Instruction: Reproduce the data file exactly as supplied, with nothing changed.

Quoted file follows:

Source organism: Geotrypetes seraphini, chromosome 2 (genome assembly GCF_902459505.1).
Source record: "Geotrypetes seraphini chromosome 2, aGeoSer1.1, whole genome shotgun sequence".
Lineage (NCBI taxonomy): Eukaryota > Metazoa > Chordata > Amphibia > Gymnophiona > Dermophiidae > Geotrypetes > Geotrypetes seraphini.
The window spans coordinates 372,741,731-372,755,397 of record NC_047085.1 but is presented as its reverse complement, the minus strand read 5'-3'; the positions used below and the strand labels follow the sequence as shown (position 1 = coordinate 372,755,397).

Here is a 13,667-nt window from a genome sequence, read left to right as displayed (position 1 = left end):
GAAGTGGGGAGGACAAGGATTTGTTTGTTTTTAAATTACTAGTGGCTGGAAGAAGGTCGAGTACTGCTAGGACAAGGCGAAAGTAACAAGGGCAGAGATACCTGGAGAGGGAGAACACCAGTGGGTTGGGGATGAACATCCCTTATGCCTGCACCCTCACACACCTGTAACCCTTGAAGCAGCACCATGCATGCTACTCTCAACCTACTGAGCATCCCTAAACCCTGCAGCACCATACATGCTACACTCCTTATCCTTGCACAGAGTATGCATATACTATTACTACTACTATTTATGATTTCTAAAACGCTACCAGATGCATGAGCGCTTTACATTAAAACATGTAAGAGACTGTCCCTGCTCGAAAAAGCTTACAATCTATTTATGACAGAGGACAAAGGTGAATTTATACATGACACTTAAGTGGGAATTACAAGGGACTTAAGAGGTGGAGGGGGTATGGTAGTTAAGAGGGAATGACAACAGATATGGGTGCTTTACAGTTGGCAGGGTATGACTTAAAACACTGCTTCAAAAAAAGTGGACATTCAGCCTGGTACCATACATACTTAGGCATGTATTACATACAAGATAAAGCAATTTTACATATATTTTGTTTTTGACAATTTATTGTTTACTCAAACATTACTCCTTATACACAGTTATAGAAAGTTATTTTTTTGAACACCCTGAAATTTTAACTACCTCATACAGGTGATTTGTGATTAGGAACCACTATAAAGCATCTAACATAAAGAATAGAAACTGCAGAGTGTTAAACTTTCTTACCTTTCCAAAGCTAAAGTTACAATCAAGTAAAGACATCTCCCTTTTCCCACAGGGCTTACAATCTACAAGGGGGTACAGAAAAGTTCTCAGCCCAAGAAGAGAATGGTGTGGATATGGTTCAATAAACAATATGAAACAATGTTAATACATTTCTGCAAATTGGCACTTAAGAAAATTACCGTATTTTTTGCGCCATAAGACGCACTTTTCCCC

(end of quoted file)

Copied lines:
Source organism: Geotrypetes seraphini, chromosome 2 (genome assembly GCF_902459505.1).
Source record: "Geotrypetes seraphini chromosome 2, aGeoSer1.1, whole genome shotgun sequence".
Lineage (NCBI taxonomy): Eukaryota > Metazoa > Chordata > Amphibia > Gymnophiona > Dermophiidae > Geotrypetes > Geotrypetes seraphini.
The window spans coordinates 372,741,731-372,755,397 of record NC_047085.1 but is presented as its reverse complement, the minus strand read 5'-3'; the positions used below and the strand labels follow the sequence as shown (position 1 = coordinate 372,755,397).

Here is a 13,667-nt window from a genome sequence, read left to right as displayed (position 1 = left end):
GAAGTGGGGAGGACAAGGATTTGTTTGTTTTTAAATTACTAGTGGCTGGAAGAAGGTCGAGTACTGCTAGGACAAGGCGAAAGTAACAAGGGCAGAGATACCTGGAGAGGGAGAACACCAGTGGGTTGGGGATGAACATCCCTTATGCCTGCACCCTCACACACCTGTAACCCTTGAAGCAGCACCATGCATGCTACTCTCAACCTACTGAGCATCCCTAAACCCTGCAGCACCATACATGCTACACTCCTTATCCTTGCACAGAGTATGCATATACTATTACTACTACTATTTATGATTTCTAAAACGCTACCAGATGCATGAGCGCTTTACATTAAAACATGTAAGAGACTGTCCCTGCTCGAAAAAGCTTACAATCTATTTATGACAGAGGACAAAGGTGAATTTATACATGACACTTAAGTGGGAATTACAAGGGACTTAAGAGGTGGAGGGGGTATGGTAGTTAAGAGGGAATGACAACAGATATGGGTGCTTTACAGTTGGCAGGGTATGACTTAAAACACTGCTTCAAAAAAAGTGGACATTCAGCCTGGTACCATACATACTTAGGCATGTATTACATACAAGATAAAGCAATTTTACATATATTTTGTTTTTGACAATTTATTGTTTACTCAAACATTACTCCTTATACACAGTTATAGAAAGTTATTTTTTTGAACACCCTGAAATTTTAACTACCTCATACAGGTGATTTGTGATTAGGAACCACTATAAAGCATCTAACATAAAGAATAGAAACTGCAGAGTGTTAAACTTTCTTACCTTTCCAAAGCTAAAGTTACAATCAAGTAAAGACATCTCCCTTTTCCCACAGGGCTTACAATCTACAAGGGGGTACAGAAAAGTTCTCAGCCCAAGAAGAGAATGGTGTGGATATGGTTCAATAAACAATATGAAACAATGTTAATACATTTCTGCAAATTGGCACTTAAGAAAATTACCGTATTTTTTGCGCCATAAGACGCACTTTTCCCC